I think they must be intended for PCs, give the wording of the variant writeup. A caster can just befriend one and make it their familiar.
 

Asisreo

Fiendish Attorney
My impression was that the variant familiar is for when you actually find such a creature and make an alliance with it. So it's "better", BUT if the familiar die... that's it. You can't summon it back like a familiar you get with the spell or even pack of the chain.
That's a fair reading. The next question would be can creatures with a Variant/Template version be used to activate or be a target of spells with specific targets?

For example, if I cast Antipathy and have the target be specters, do poltergeists also feel compelled? If I cast True Polymorph, can I turn myself into an Adult Red Shadow Dragon? If I go around looking for an archmage with Locate Creature, will I find the Half-Dragon Archmage?
 


Couldn't find it through Google. Can you give more details about it?
Looks like I misspelled it.

PrecedentFamiliar.PNG
 



doctorbadwolf

Heretic of The Seventh Circle
My impression was that the variant familiar is for when you actually find such a creature and make an alliance with it. So it's "better", BUT if the familiar die... that's it. You can't summon it back like a familiar you get with the spell or even pack of the chain.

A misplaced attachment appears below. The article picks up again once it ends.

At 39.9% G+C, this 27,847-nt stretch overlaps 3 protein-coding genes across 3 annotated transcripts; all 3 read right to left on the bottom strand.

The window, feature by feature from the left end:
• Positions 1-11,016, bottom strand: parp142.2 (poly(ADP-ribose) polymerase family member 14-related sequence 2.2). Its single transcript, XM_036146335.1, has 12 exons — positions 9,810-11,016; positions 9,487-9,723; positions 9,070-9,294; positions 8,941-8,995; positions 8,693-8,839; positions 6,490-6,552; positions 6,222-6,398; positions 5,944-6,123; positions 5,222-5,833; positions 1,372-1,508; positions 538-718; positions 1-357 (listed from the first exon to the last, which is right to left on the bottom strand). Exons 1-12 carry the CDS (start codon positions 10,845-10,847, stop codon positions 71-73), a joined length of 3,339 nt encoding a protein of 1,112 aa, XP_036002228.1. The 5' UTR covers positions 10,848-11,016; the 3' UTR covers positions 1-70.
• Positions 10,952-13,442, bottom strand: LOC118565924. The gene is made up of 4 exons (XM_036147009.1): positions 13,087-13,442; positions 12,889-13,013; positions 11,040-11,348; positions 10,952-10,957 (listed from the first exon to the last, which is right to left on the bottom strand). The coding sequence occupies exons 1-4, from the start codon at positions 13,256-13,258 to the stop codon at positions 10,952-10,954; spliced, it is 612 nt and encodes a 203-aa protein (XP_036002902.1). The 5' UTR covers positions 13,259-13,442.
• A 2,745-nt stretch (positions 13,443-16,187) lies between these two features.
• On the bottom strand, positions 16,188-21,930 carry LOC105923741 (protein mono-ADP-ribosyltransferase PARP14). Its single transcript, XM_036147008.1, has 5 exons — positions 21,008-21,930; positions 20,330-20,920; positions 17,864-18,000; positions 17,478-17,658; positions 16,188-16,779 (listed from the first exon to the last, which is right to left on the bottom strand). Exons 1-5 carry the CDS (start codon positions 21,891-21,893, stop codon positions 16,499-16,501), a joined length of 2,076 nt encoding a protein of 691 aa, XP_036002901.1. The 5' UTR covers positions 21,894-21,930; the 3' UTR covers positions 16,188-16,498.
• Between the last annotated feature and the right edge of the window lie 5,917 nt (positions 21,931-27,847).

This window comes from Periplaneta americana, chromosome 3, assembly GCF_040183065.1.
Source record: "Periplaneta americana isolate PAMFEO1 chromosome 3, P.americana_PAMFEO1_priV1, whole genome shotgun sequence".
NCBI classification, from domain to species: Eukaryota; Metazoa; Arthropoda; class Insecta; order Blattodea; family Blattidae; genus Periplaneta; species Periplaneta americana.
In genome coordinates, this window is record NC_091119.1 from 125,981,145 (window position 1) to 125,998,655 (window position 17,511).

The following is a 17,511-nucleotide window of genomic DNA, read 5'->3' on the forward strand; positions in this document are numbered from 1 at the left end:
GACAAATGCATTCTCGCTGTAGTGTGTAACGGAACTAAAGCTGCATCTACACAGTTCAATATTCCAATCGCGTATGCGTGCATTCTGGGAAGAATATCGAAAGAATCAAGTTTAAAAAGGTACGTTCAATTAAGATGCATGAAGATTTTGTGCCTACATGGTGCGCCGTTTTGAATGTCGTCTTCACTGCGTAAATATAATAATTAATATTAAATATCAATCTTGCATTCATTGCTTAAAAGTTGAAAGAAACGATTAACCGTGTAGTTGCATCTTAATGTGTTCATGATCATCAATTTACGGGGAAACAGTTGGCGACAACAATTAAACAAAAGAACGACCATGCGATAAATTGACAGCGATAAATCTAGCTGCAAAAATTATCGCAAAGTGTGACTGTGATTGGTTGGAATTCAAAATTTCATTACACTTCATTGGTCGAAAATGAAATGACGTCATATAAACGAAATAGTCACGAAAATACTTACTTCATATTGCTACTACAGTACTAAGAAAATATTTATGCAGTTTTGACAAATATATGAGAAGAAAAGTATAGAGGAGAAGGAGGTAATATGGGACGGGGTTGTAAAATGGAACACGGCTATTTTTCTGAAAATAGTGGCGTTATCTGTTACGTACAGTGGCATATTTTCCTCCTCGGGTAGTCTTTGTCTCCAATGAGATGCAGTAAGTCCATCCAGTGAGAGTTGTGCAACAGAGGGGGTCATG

I’d let them be resurrected by casting the spell. RAW, though, you right.
 

I don't allow the MM variants to be selected, they're functionally like boons or magic items for me. Any character could conceivably earn one of them.
That's basically my philosophy on improved familiars. They happen during play.

(I give it to Pact of the Chain as a freebie, just because I want them to be able to have the best familiars automagically.)
 

Asisreo

Fiendish Attorney
(I give it to Pact of the Chain as a freebie, just because I want them to be able to have the best familiars automagically.)
Well, this is the case for this particular thread.

Really, the only time Find Familiar actually allows these creatures to be summoned through the spell is through Warlock's Pact of the Chain.

I also don't have a problem letting a non-warlock character finding them as a reward. I'd even let a Ranger have a Sprite or a Draconic Sorcerer have a Psuedodragon. I'd just let the Warlock be able to summon either variants, though.
 

ECMO3

Hero